one God, now and for ever. Amen.

Source of all being, Sustainer of all that lives:
the sound of your reverberant creating word
travels still through the universe making your love manifest.
How wonderful and beyond our knowing, most holy God,
is your grace and goodness toward us and all that you have made!
The whole cosmos cries Glory!
and we, your people, give our thanks and praise.
From continent to continent we stretch our hands toward one another
and send our voices to you in the hymn of all creation
acknowledging you alone as the Holy One.
In the power of your Spirit,
in the name of our Redeemer Jesus Christ, we pray. Amen.

We are listening.
God known to us through the hubbub and buzz of business,
known to us in the voice of friend and stranger,
known to us in grief and in laughter,
known to us in the still center of our heart,
when the mind turns and returns and sees more clearly:
speak now, that all may hear. Amen.

Not a sparrow falls without your knowledge,
Even the hairs of our head are numbered;
You have said it, gracious God.
In our grief in trouble and in [the fear of] loss
we lift to you our prayers for ________
and remembering that you have engraved us,
every one, on the palms of your hands,
and that in life and death your right hand holds us fast
and we dwell in the light of your Holy Spirit
through the self-giving of our Savior Jesus Christ,
with you, one God, Lord of time and memory,
now and for ever. Amen.

Sunday, March 15, 2009


A Buddhist list serve sent this to me today, I think it speaks well to Juan's post:

We live in the same world, but in different worlds. The differences come partly from our living in different places. If you live to the east of a mountain and I to the west, my world will have a mountain blocking its sunrises, and yours its sunsets. But—depending on what we want out of the world—our worlds can also differ even when we stand in he same place. A painter, a skier, and a miner looking at a mountain from the same side will see different mountains.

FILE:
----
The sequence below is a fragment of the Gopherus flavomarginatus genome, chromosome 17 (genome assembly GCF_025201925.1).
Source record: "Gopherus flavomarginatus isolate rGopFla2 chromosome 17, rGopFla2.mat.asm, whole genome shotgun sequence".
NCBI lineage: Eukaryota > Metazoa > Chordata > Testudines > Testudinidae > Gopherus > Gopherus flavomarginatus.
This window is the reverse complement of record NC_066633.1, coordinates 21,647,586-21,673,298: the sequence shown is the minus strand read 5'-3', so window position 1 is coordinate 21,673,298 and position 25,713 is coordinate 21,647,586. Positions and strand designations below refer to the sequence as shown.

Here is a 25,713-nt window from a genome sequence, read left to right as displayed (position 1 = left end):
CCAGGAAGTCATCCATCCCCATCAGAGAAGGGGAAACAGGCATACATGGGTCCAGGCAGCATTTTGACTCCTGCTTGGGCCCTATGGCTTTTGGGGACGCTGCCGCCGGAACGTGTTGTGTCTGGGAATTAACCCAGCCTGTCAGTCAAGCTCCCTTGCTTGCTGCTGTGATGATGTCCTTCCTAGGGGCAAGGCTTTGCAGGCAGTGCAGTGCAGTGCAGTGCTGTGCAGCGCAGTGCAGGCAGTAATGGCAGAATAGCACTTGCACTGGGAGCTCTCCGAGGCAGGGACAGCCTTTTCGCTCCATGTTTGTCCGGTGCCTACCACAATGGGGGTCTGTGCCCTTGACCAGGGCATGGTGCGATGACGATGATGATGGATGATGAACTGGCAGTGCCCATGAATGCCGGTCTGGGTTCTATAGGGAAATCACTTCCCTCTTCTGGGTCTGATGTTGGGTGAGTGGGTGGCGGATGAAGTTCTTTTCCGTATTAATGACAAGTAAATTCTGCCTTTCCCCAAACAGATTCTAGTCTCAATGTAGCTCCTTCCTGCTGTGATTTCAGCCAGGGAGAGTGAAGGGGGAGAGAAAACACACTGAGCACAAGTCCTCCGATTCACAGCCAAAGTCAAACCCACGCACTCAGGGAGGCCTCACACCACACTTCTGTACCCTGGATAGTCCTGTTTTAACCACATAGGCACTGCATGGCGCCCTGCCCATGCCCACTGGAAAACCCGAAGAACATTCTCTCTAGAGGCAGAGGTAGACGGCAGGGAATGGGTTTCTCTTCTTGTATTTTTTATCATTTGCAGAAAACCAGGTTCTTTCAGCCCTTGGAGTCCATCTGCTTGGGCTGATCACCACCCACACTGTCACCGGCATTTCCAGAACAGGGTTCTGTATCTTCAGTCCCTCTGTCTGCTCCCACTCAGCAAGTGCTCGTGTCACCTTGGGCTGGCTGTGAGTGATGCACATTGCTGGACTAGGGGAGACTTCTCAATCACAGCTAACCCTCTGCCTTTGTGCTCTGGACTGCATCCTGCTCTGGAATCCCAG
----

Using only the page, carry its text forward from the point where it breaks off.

–Thanissaro Bhikkhu, The Paradox of Becoming

Saturday, November 8, 2008

APLM Colloquium

The inaugural Associated Parishes for Liturgy and Mission Colloquium took place on November 6 at Church Divinity School of the Pacific, Berkeley, CA. The Rev. Dr. Paul Bradshaw was the featured speaker. Dr. Bradshaw has taught at the University of Notre Dame since 1985 and is acknowledged as one of the foremost liturgical scholars not only in the Anglican Communion, but throughout the Christian world. He has also published extensively on the subject of Christian liturgy, having written or edited more than 20 books and over 90 essays or articles. His major books include Daily Prayer in the Early Church, The Search for the Origins of Christian Worship, and Eucharistic Origins.

His topic for the address was "The Liturgical Movement: Gains and Losses." Dr. Bradshaw also sat in with students at a seminar for liturgical specialists, preached on William Temple on the latter's feast day, and delivered his address relating some of the history of the liturgical movement, with its successes and shortcomings, and finally answered many questions in both the closing part of the proceedings, and an informal questions thereafter.

A video of the talk will be linked at this website when it becomes available.

Monday, September 29, 2008

La Sacra Vida

San Fernando Cathedral, San Antonio, Texas
The APLM Council will meet May 7-11, 2009 at the Mexican American Cultural Center in San Antonio. One major focus of this meeting will be inculturation. The Rev. James "Jake" Empereur, S.J. will be a presenter.

Jake is vicar and liturgist at the San Fernando Cathedral in San Antonio, Texas. He was for many years a professor of systematic and liturgical theology at the Jesuit School of Theology at Berkeley and the Graduate Theological Union. Reading his book La Sacra Vida: Contemporary Hispanic Sacramental Theology in advance will help participants to engage in the conversation at the meeting.

Look for more information to come at this website as we continue to plan for this meeting.